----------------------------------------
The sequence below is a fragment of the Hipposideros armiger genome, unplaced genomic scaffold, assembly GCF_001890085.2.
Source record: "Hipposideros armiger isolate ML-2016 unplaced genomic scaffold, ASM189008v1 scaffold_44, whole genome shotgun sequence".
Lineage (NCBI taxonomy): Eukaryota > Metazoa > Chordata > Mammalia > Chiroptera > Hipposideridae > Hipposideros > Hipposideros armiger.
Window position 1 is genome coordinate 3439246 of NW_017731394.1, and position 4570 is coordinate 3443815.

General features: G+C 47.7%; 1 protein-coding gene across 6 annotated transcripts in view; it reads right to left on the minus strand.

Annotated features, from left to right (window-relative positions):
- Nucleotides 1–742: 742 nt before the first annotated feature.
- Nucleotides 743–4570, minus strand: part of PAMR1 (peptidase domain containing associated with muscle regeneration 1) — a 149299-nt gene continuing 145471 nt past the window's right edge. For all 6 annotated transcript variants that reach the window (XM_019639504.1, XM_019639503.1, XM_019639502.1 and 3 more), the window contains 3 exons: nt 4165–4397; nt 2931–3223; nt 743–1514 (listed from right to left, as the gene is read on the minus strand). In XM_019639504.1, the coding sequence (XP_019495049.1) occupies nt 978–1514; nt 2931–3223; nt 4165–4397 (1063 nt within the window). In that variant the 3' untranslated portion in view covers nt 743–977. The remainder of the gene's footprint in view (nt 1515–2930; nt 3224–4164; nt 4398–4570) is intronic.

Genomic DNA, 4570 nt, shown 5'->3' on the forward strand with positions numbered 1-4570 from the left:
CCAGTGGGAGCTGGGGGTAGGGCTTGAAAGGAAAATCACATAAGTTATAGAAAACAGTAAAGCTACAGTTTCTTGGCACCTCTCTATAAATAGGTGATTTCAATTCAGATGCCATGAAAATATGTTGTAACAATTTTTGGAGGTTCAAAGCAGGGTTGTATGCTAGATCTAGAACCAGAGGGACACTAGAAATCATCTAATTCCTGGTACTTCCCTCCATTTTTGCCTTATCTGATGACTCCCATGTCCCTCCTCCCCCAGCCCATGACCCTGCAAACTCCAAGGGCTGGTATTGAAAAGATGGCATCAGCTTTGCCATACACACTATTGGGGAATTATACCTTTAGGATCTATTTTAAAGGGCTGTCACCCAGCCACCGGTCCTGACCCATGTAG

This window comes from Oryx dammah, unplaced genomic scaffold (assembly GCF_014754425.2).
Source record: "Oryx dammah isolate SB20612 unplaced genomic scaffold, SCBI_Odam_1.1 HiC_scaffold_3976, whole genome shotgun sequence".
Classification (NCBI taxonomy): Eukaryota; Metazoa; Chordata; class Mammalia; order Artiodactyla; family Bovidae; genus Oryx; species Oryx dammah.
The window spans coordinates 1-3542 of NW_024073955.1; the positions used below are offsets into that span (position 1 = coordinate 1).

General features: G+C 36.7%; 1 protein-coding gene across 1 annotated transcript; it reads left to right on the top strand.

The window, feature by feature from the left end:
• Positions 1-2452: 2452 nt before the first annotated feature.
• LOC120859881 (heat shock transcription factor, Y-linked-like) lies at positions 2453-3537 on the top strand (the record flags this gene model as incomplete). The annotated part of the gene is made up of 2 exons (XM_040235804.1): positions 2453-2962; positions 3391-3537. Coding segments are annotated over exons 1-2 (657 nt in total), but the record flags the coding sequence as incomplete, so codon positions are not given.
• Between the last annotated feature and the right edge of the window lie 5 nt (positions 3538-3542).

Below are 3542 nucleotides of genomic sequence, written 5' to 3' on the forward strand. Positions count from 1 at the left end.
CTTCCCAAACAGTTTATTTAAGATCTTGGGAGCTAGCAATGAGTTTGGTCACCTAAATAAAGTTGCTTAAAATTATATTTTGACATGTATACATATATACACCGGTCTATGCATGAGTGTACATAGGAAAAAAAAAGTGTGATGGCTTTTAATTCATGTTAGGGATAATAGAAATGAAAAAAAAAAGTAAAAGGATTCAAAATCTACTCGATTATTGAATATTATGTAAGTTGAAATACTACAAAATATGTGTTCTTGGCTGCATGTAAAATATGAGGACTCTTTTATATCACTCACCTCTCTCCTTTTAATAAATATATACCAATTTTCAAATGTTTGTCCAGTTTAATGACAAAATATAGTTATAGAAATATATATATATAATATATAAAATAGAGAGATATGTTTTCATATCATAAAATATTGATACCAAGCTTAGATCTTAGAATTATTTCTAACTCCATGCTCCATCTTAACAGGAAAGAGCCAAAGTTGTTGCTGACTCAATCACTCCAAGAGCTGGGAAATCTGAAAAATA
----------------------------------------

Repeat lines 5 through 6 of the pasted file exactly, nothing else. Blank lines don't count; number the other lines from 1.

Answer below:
General features: G+C 47.7%; 1 protein-coding gene across 6 annotated transcripts in view; it reads right to left on the minus strand.

Annotated features, from left to right (window-relative positions):